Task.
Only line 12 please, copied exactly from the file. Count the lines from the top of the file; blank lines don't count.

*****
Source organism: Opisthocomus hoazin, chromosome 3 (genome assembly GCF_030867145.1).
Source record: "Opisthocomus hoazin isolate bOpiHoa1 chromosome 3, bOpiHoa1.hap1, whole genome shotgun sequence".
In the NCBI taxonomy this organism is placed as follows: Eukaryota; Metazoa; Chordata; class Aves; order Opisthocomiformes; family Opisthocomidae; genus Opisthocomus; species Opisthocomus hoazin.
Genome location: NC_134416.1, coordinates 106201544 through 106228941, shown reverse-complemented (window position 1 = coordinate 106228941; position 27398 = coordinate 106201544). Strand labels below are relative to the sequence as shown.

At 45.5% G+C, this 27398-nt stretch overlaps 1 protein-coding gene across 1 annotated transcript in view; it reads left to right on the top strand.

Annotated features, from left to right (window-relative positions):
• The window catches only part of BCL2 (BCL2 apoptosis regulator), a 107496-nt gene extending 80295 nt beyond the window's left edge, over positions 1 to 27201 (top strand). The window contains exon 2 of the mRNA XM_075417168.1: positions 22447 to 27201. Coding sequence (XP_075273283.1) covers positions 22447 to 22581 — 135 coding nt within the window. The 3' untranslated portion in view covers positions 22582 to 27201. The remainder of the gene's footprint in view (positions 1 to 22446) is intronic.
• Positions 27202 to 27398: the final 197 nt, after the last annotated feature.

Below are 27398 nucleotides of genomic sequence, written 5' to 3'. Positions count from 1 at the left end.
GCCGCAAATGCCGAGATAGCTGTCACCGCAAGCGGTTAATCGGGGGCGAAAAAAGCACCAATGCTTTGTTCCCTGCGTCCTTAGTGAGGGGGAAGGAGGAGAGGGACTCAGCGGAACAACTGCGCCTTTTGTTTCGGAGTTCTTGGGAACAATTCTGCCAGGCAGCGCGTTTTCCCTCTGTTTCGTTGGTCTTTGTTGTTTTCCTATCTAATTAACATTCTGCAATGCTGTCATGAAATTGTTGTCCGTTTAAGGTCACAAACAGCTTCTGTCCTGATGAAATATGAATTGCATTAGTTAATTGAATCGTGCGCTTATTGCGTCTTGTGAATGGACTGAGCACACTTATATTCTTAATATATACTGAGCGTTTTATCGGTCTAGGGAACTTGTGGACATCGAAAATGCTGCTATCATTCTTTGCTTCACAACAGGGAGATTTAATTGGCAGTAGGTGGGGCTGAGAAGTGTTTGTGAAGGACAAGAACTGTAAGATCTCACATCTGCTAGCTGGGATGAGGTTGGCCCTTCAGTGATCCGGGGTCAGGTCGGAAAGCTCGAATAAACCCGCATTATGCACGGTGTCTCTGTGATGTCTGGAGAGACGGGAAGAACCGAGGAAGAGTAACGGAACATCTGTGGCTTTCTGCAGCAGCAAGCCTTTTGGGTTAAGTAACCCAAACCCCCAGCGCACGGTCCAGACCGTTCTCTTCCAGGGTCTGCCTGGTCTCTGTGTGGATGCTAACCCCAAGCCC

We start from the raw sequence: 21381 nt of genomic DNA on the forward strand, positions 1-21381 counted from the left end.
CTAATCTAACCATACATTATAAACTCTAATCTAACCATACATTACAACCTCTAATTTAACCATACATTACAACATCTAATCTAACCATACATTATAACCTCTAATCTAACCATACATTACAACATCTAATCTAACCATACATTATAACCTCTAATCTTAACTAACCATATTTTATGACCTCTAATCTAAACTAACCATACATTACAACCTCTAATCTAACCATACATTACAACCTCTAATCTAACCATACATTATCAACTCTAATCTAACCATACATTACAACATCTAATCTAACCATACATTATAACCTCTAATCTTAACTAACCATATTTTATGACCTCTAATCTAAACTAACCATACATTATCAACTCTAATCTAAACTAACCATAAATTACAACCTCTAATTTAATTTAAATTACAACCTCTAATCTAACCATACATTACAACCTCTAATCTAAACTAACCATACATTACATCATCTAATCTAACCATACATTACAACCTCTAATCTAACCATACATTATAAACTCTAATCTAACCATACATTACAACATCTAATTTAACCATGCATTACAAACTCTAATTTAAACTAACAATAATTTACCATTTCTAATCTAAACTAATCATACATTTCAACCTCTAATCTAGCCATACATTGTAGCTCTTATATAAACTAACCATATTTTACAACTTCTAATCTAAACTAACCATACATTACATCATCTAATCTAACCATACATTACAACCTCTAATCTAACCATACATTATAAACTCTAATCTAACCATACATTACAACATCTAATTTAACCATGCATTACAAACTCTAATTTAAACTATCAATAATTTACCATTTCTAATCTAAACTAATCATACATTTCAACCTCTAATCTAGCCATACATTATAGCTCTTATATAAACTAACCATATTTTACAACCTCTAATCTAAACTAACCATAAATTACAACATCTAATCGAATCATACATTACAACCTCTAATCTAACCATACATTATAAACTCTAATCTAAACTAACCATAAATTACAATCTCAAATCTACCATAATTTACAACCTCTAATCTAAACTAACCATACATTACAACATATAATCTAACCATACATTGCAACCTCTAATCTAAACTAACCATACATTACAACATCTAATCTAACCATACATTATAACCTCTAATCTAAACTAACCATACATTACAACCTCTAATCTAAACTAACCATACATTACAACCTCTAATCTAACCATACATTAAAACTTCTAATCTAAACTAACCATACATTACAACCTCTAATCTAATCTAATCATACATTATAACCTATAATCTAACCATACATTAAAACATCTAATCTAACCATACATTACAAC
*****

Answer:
CTAATCTAACCATACATTATAAACTCTAATCTAACCATACATTACAACCTCTAATTTAACCATACATTACAACATCTAATCTAACCATACATTATAACCTCTAATCTAACCATACATTACAACATCTAATCTAACCATACATTATAACCTCTAATCTTAACTAACCATATTTTATGACCTCTAATCTAAACTAACCATACATTACAACCTCTAATCTAACCATACATTACAACCTCTAATCTAACCATACATTATCAACTCTAATCTAACCATACATTACAACATCTAATCTAACCATACATTATAACCTCTAATCTTAACTAACCATATTTTATGACCTCTAATCTAAACTAACCATACATTATCAACTCTAATCTAAACTAACCATAAATTACAACCTCTAATTTAATTTAAATTACAACCTCTAATCTAACCATACATTACAACCTCTAATCTAAACTAACCATACATTACATCATCTAATCTAACCATACATTACAACCTCTAATCTAACCATACATTATAAACTCTAATCTAACCATACATTACAACATCTAATTTAACCATGCATTACAAACTCTAATTTAAACTAACAATAATTTACCATTTCTAATCTAAACTAATCATACATTTCAACCTCTAATCTAGCCATACATTGTAGCTCTTATATAAACTAACCATATTTTACAACTTCTAATCTAAACTAACCATACATTACATCATCTAATCTAACCATACATTACAACCTCTAATCTAACCATACATTATAAACTCTAATCTAACCATACATTACAACATCTAATTTAACCATGCATTACAAACTCTAATTTAAACTATCAATAATTTACCATTTCTAATCTAAACTAATCATACATTTCAACCTCTAATCTAGCCATACATTATAGCTCTTATATAAACTAACCATATTTTACAACCTCTAATCTAAACTAACCATAAATTACAACATCTAATCGAATCATACATTACAACCTCTAATCTAACCATACATTATAAACTCTAATCTAAACTAACCATAAATTACAATCTCAAATCTACCATAATTTACAACCTCTAATCTAAACTAACCATACATTACAACATATAATCTAACCATACATTGCAACCTCTAATCTAAACTAACCATACATTACAACATCTAATCTAACCATACATTATAACCTCTAATCTAAACTAACCATACATTACAACCTCTAATCTAAACTAACCATACATTACAACCTCTAATCTAACCATACATTAAAACTTCTAATCTAAACTAACCATACATTACAACCTCTAATCTAATCTAATCATACATTATAACCTATAATCTAACCATACATTAAAACATCTAATCTAACCATACATTACAAC